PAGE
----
12 October 2018
Niels Bohr Institute
Europe/Copenhagen timezone


The search for the most fundamental interactions in Nature probes the shortest distances ever reached. Right now, a major impact comes from the experimental front, in particular from the Large Hadron Collider (LHC) at CERN, but also from neutrino experiments, and, remarkably, from cosmology. In the theoretical particle physics group at the NBIA we explore all these frontiers and have a strong focus on modern amplitude calculations.

This line of research at the NBIA spans a variety of topics in astrophysical fluid- and magnetohydrodynamics and radiative transfer, using a broad range of theoretical techniques and numerical tools. Topics of interest include: accretion flows around young stars and compact objects, the interstellar medium, the intergalactic medium in galaxy clusters, as well as the early evolution of our solar system and exoplanetary systems. We have access to powerful computer resources and interact on a daily basis with the Computational Astrophysics Group at the the NBI.

These are exciting times for neutrino astro-physicists, with the IceCube telescope paving the way for a new neutrino astronomy era. The prime focus of the NBIA neutrino astrophysics group is to shed light on the role of neutrinos in astrophysical environments, such as core-collapse supernovae and gamma-ray bursts, by adopting neutrinos to learn about the source properties. This new group has recently joined ongoing local efforts in astroparticle physics, aiming to place the NBIA at the forefront of an exciting and rapidly developing field.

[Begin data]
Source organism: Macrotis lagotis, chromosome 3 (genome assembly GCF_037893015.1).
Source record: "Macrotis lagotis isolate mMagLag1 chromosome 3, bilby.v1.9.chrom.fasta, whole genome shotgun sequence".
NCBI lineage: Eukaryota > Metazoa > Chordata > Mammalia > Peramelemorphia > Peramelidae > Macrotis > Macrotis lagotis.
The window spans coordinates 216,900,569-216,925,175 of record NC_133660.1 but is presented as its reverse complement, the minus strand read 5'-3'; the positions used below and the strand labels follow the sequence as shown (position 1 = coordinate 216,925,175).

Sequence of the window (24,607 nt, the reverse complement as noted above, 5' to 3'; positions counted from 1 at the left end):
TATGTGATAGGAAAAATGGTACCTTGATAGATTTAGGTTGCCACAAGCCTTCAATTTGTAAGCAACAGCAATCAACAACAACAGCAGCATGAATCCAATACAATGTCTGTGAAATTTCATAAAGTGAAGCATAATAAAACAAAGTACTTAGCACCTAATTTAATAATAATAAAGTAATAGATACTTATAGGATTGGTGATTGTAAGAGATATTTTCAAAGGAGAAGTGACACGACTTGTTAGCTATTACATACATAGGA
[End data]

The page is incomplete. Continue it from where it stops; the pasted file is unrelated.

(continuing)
The research carried out in this field by the group at the NBIA is at the boundary between fundamental physics and astrophysics/cosmology, investigating the origin of the matter-antimatter asymmetry of the universe, the nature of the dark matter (and of dark energy), the generation of the primordial fluctuations which seeded large-scale structure, and the sources and propagation of high energy cosmic radiation - charged particles, gamma-rays and neutrinos.

The condensed matter theory group at the NBIA seeks to understand how to create, control, measure, and protect quantum coherence and entanglement in quantum many-body systems. This is crucial for building large controlled interacting quantum devices, such as solid-state qubits, nanowires and nanotubes. We maintain close links with the Center for Quantum Devices, with many opportunities for theory-experiment collaborations on these fundamental topics.